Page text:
Why TikToks algorithm is so desirable to a buyer – Business Insider
TikTok’s prospective buyer will struggle to replicate the app’s magic if the purchase doesn’t include its recommendation algorithm, experts say.
AI and product experts told Business Insider that TikTok’s recommendation algorithm is stronger than rivals partly because the company has access to extensive training data.
TikTok is currently thought to be wrangling over whether it can sell its recommendation algorithms to a US buyer as part of a wider deal, thanks to new Chinese rules.
“I think you can still replicate a lot of the magic of the algorithm if they were going to give you all the user data and all the video data, but you’d have to be willing to support that entire process,” said Eugene Wei, a product expert who wrote a popular blog analyzing the algorithm.
A prospective TikTok buyer may struggle to replicate the video app’s magic if it buys the service without its recommendation algorithms, experts tell Business Insider.
Parent company ByteDance is currently in negotiations with bidders over the sale of TikTok’s US business after President Trump in August ordered a sale or total ban. Lead bidders for the floated $20- to $30 billion deal include Microsoft, in partnership with Walmart, and Oracle.
But discussions have been slowed by new Chinese rules restricting the export of key services, including algorithms. The upshot is that a US buyer may end up buying TikTok’s US arm but only licensing the recommendation algorithm that makes the app so compelling.
“I personally think TikTok wouldn’t be TikTok without its algorithm,” said Bondy Valdovinos Kaye, a researcher at Queensland University of Technology, who has investigated TikTok.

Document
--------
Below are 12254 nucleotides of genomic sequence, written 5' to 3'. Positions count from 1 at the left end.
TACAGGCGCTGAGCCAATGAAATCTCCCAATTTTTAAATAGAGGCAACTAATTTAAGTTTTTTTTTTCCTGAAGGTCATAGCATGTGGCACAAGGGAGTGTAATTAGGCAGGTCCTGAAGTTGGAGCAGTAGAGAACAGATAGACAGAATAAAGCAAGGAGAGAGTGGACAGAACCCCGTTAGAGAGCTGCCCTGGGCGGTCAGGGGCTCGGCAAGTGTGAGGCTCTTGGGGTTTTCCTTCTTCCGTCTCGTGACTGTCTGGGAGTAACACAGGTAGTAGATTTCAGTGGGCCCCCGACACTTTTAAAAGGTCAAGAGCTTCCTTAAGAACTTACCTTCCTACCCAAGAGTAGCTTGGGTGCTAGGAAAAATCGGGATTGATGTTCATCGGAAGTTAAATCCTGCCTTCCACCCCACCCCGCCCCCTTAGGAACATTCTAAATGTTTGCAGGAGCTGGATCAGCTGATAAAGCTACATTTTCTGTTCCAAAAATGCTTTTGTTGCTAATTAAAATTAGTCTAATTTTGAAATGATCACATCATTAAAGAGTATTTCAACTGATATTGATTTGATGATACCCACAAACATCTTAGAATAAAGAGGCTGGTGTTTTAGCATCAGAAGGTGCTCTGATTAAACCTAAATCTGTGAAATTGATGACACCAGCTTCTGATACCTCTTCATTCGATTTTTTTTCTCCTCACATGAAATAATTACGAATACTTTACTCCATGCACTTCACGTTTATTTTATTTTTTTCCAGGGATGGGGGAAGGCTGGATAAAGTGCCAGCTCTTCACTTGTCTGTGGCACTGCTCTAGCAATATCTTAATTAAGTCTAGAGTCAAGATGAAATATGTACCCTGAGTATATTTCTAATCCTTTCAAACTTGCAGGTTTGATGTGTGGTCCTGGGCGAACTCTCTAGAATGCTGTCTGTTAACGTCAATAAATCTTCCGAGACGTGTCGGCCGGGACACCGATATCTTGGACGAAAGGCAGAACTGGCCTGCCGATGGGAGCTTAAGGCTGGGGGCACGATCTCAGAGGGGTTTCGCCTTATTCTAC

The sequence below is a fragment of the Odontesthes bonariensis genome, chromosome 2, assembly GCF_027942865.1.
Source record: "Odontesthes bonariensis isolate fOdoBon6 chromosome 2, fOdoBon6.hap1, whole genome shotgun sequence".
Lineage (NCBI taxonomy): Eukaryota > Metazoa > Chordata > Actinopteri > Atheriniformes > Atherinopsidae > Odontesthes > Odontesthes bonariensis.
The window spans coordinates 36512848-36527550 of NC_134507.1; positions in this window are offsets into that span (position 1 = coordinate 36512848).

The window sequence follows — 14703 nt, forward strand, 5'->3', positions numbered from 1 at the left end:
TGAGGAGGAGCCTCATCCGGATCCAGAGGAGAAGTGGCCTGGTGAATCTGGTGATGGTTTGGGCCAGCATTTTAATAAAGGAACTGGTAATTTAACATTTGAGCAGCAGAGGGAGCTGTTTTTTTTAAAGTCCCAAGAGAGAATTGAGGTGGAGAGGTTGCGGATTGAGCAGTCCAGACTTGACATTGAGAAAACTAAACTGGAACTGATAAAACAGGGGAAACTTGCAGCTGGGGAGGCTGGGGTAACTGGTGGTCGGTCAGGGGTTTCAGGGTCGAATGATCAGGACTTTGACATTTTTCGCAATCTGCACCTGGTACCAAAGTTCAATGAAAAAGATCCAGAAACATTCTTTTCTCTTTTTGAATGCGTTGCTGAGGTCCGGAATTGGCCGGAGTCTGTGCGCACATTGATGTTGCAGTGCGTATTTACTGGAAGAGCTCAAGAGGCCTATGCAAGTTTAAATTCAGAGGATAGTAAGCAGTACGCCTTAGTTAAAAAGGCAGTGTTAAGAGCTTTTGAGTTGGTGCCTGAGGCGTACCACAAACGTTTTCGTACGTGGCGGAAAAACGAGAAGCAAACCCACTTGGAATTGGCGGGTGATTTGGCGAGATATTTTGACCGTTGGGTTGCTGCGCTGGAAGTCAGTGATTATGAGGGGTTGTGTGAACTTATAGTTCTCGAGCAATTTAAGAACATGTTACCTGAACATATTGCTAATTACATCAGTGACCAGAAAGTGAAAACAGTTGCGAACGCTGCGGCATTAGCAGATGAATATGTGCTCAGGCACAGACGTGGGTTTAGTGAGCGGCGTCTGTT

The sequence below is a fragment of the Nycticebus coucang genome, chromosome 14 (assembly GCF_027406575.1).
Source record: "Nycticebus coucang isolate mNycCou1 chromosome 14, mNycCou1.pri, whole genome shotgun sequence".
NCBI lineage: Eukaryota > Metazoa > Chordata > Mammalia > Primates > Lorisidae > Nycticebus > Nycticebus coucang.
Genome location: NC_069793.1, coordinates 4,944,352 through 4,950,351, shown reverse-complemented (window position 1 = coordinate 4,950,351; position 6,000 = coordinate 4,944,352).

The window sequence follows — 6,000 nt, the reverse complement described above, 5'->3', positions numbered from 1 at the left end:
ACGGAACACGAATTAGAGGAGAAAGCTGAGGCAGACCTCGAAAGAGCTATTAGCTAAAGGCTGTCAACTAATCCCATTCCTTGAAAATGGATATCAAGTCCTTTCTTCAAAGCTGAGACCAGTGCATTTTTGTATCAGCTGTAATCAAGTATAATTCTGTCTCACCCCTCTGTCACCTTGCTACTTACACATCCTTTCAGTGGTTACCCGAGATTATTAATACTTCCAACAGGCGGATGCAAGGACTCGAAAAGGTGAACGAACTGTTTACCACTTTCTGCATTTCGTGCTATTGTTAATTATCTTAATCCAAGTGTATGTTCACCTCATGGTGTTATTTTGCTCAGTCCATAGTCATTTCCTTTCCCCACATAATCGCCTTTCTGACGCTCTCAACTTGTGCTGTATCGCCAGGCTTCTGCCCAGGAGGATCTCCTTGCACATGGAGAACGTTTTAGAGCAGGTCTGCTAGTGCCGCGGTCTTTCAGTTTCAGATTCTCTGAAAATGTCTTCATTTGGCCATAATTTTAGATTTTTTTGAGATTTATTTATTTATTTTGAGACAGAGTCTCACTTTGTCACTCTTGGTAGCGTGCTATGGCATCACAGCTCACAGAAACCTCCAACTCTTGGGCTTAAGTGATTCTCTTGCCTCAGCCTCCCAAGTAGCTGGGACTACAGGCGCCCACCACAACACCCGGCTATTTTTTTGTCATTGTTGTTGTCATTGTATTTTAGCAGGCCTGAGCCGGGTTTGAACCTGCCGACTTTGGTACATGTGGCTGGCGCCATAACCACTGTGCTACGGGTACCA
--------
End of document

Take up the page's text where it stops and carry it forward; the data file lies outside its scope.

Employees call TikTok’s algorithm its crown jewel
TikTok has charmed around 100 million users in the US, and superficially isn’t that different from YouTube. Individuals upload short videos of themselves doing anything from participating in set challenges to posting comedy skits and memes.
What differentiates the app is its “For You” page, or FYP, which throws up a beguiling mix of random, highly shareable short videos. Like YouTube and apps like Netflix, this centers on a system that recommends what users should watch next. What’s uncanny about TikTok is how good it is at it.
Valdovinos Kaye visited ByteDance’s Beijing offices in 2019, where employees called the algorithm the “crown jewel” of ByteDance’s success.
The algorithm was developed as a collaboration between ByteDance’s AI Lab and Peking University, Valdovinos Kaye said, and is the secret sauce that powers all ByteDance’s software.
Initially developed for Toutiao, ByteDance’s news aggregator, it is now used in every version of ByteDance’s apps, including Douyin, the Chinese version of TikTok.
“We’re yet to see anyone else really successfully master recommendation to the degree they have,” said Sabba Keynejad of Veed, a video editing app that has attempted to reverse engineer the algorithm.
Certainly, ByteDance employs a vast engineering workforce to develop the algorithm.
When Valdovinos Kaye visited the Beijing offices, he was confronted with a multi-story office packed with programmers. (TikTok was approached to participate in this story but declined an interview request. They did, however, publish a blog post in June providing a high-level explanation of the workings of its algorithm.)
It’s more than just the algorithm
TikTok users are making memes about Microsoft potentially “saving” TikTok.
Keynejad added that we may be bestowing the algorithm with more influence than it has.